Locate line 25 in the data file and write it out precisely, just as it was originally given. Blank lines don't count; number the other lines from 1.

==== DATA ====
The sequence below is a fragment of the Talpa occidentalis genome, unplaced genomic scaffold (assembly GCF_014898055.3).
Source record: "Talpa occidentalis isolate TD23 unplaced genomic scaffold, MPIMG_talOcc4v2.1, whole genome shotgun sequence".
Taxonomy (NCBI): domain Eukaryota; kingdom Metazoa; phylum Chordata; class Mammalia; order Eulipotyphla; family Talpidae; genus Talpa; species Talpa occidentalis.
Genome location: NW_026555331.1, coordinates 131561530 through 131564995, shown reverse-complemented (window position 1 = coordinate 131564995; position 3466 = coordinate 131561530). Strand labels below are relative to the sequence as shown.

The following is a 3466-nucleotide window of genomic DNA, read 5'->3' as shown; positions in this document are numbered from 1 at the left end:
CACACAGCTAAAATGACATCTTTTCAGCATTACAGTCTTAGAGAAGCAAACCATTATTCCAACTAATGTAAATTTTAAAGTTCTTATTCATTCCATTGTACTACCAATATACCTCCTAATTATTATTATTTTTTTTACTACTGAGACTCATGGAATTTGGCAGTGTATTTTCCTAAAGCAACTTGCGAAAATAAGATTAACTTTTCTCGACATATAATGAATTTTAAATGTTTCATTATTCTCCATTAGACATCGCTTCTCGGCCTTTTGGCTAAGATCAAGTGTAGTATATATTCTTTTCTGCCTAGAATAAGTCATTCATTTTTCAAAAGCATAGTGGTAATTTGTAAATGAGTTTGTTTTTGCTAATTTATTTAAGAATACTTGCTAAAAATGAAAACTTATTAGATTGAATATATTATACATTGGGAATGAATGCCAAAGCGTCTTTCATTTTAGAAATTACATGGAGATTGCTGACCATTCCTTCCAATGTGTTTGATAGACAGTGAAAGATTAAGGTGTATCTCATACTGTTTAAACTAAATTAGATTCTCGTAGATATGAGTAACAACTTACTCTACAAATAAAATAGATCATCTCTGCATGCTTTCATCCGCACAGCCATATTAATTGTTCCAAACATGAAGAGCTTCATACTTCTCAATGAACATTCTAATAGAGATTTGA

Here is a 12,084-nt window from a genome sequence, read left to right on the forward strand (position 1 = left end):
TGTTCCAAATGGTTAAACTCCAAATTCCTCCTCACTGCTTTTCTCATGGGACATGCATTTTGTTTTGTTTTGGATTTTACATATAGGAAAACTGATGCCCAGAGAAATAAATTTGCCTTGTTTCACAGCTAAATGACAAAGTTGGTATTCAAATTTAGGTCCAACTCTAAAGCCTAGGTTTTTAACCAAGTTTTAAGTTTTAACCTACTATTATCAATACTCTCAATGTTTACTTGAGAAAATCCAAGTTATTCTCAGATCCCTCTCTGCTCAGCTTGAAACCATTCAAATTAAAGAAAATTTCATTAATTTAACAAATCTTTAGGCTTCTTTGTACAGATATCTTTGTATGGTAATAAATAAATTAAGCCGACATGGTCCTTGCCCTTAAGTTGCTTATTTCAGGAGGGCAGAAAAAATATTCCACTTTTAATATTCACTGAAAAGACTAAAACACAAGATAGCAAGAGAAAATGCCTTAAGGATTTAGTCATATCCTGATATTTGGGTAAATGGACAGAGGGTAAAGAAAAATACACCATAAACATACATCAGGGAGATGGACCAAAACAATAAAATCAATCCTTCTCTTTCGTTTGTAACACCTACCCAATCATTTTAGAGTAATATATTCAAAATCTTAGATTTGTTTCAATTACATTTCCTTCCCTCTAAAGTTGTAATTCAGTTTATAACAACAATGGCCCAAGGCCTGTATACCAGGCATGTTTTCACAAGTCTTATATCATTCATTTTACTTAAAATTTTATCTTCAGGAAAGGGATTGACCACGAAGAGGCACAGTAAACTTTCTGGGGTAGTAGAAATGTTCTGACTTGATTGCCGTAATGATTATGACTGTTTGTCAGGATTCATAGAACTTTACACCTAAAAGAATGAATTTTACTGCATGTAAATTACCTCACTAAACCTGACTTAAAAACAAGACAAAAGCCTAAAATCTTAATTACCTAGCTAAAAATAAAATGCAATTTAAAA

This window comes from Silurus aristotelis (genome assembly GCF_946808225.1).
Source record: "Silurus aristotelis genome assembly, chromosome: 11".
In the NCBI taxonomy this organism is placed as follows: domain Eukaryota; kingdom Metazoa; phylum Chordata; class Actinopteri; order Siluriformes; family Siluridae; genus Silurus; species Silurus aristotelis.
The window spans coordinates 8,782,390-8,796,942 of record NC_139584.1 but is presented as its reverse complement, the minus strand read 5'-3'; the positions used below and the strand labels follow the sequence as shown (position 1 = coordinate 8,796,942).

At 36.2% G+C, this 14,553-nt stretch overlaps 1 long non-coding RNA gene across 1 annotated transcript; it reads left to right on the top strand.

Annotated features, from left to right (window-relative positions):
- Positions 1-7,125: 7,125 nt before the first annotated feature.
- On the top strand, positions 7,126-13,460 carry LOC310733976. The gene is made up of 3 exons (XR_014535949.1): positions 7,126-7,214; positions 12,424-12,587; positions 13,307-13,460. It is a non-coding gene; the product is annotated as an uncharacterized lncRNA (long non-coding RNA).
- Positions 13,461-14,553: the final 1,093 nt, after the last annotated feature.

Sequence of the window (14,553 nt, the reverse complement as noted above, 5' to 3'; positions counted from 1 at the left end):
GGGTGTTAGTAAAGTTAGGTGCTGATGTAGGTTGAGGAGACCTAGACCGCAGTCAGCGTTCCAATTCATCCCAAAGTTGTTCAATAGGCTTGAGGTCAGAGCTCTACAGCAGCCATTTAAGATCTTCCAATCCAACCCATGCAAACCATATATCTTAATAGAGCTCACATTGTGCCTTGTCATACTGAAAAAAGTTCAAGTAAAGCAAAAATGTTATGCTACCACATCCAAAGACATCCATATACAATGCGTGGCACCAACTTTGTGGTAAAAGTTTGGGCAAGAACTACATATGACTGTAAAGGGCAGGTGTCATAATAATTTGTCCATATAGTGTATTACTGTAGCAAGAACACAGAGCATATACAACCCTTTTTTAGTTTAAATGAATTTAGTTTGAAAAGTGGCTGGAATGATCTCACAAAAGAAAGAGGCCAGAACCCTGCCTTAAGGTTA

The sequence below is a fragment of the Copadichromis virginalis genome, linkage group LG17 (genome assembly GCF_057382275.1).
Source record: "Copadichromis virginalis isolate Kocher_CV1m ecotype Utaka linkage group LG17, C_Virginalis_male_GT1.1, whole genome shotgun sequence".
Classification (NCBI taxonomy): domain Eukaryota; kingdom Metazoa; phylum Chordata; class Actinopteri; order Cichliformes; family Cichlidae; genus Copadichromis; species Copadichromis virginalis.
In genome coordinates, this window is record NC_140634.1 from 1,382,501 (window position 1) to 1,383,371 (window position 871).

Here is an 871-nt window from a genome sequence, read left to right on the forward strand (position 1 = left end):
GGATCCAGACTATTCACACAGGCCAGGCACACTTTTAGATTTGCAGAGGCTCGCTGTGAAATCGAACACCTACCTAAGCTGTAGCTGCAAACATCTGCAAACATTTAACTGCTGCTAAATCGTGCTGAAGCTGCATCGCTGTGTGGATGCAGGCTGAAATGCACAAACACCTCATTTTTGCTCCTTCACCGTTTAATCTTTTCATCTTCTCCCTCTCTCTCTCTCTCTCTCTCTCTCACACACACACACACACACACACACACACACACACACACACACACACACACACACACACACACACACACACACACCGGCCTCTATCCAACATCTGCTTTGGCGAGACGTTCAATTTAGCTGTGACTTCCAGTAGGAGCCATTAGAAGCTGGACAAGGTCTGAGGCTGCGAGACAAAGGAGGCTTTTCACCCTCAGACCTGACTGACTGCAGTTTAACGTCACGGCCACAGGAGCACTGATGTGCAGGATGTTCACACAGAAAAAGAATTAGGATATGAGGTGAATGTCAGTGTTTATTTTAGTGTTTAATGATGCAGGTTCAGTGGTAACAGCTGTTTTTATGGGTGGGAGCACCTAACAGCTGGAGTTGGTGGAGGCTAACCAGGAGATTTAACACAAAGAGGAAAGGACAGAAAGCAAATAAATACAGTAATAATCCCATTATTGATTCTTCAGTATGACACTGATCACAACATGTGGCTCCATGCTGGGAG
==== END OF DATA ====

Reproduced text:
GGATCCAGACTATTCACACAGGCCAGGCACACTTTTAGATTTGCAGAGGCTCGCTGTGAAATCGAACACCTACCTAAGCTGTAGCTGCAAACATCTGCAAACATTTAACTGCTGCTAAATCGTGCTGAAGCTGCATCGCTGTGTGGATGCAGGCTGAAATGCACAAACACCTCATTTTTGCTCCTTCACCGTTTAATCTTTTCATCTTCTCCCTCTCTCTCTCTCTCTCTCTCTCTCACACACACACACACACACACACACACACACACACACACACACACACACACACACACACACACACACACACACACCGGCCTCTATCCAACATCTGCTTTGGCGAGACGTTCAATTTAGCTGTGACTTCCAGTAGGAGCCATTAGAAGCTGGACAAGGTCTGAGGCTGCGAGACAAAGGAGGCTTTTCACCCTCAGACCTGACTGACTGCAGTTTAACGTCACGGCCACAGGAGCACTGATGTGCAGGATGTTCACACAGAAAAAGAATTAGGATATGAGGTGAATGTCAGTGTTTATTTTAGTGTTTAATGATGCAGGTTCAGTGGTAACAGCTGTTTTTATGGGTGGGAGCACCTAACAGCTGGAGTTGGTGGAGGCTAACCAGGAGATTTAACACAAAGAGGAAAGGACAGAAAGCAAATAAATACAGTAATAATCCCATTATTGATTCTTCAGTATGACACTGATCACAACATGTGGCTCCATGCTGGGAG